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Oneida County is getting ready to start eminent domain proceedings against property owners whose parcels sit in the footprint of a planned parking garage in Utica, Oneida County Executive Anthony Picente Jr. said.
The garage, to be located at Oriskany, Lafayette and Cornelia streets, will provide parking for the general public and for the Mohawk Valley Health System hospital being built across Lafayette Street from the garage.
“Obviously, our process is moving forward,” Picente said. “We have four parcels that are in question. We have had contact with one of them. The other three have either not contacted or not answered, or have answered in the negative. We’re in the process of preparing that and would look at probably heading into court in the next couple weeks as soon as we get all of our pieces in to place.”
The move to eminent domain was slowed by the closure of the courts at the beginning of the COVID-19 pandemic, Picente said.
Picente said the county has had some discussion with Angela Elefante, who owns the Oriskany Street property on which Enterprise Rent-A-Car is located.
Joe Cerini, owner of Citation Services on Lafayette Street, wrote back to decline the county’s purchase offer, he said. And the county hasn’t had a response from Brett Truett, who owns a house on Lafayette Street, and Dennis Corrigan, who owns a vacant lot in the garage footprint, Picente said.
The Mohawk Valley Health System already owns all of the parcels in the footprint of the hospital — between Lafayette, Columbia and State streets, and Broadway — where construction is underway.
It also plans to use land across Columbia and State streets from the hospital for construction of a central utility plant, a medical office building and parking lots.
In that area, the health system also has purchased all but four properties, a spokeswoman said. The health system is still negotiating with one property owner, but the other three properties will be acquired by eminent domain, she said. But unlike the four properties in the garage footprint, the city of Utica will take on the eminent domain process for these properties.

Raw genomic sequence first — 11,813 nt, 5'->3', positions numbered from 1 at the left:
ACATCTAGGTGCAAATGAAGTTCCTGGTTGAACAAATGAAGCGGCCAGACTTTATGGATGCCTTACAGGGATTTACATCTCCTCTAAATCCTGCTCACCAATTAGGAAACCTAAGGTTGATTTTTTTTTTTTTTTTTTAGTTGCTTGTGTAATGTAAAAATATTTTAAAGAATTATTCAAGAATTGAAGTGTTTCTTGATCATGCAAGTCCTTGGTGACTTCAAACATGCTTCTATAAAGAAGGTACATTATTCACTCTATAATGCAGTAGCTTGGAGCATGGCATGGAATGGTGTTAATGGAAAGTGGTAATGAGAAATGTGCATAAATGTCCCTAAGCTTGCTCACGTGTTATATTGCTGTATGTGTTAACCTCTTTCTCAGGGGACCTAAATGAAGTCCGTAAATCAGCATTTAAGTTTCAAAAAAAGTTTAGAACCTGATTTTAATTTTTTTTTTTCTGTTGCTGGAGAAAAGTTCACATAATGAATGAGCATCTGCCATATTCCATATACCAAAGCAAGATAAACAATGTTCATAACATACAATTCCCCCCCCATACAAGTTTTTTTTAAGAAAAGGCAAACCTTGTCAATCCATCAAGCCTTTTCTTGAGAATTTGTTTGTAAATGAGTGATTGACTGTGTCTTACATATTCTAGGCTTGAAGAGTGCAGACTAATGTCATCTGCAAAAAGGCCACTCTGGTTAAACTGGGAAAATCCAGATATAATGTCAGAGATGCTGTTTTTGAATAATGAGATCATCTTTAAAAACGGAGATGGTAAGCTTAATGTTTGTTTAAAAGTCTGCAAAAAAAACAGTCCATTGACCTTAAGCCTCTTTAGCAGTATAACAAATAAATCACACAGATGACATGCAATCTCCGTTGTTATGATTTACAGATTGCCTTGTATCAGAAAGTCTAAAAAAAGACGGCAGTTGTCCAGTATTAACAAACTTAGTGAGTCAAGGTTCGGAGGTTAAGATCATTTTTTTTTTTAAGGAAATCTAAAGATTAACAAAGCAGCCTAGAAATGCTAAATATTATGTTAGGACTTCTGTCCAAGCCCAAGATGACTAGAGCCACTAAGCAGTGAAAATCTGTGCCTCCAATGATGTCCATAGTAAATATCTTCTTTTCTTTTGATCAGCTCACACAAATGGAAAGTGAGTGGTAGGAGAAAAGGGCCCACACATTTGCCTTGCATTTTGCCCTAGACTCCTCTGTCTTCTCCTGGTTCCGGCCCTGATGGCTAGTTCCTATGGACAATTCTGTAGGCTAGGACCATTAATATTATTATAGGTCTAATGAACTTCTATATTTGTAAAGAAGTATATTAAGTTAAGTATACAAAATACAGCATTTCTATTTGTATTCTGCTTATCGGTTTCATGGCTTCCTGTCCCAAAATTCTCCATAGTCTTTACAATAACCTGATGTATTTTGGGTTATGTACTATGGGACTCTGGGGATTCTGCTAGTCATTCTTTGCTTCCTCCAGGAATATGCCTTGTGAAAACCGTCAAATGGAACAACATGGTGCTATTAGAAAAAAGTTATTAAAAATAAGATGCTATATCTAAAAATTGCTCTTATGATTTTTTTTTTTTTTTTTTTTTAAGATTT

The health system will reimburse the county and the city for any properties acquired through eminent domain, she said.
The city’s Urban Renewal Agency is still hoping to purchase all the properties through negotiation, according to city officials. No steps will be taken toward eminent domain until negotiations reach an impasse, they said.
Truett, a leader of the #NoHospitalDowntown (#NHD) group who has said he bought his building specifically to fight the hospital project, said he hadn’t heard that the county was definitely moving forward with eminent domain.
“For years it seemed a useful threat to intimidate and clear-out property owners for what I’ve always believe to be a politically corrupt project and not what’s best for Utica-area health care,” he said via email.
Both he and Cerini, another #NHD member, will continue to hold out, he said.
“We want to save and redevelop our properties with historical preservation in mind,” Truett said in the email. “We’ve thought that maybe one day we’d receive a call from NBBJ (the hospital’s architects). They stated they’d ‘make the new hospital fit into the neighborhood’, so maybe they’d find a different way to design the hospital grounds? We believe our properties offer Utica a great way to do it.”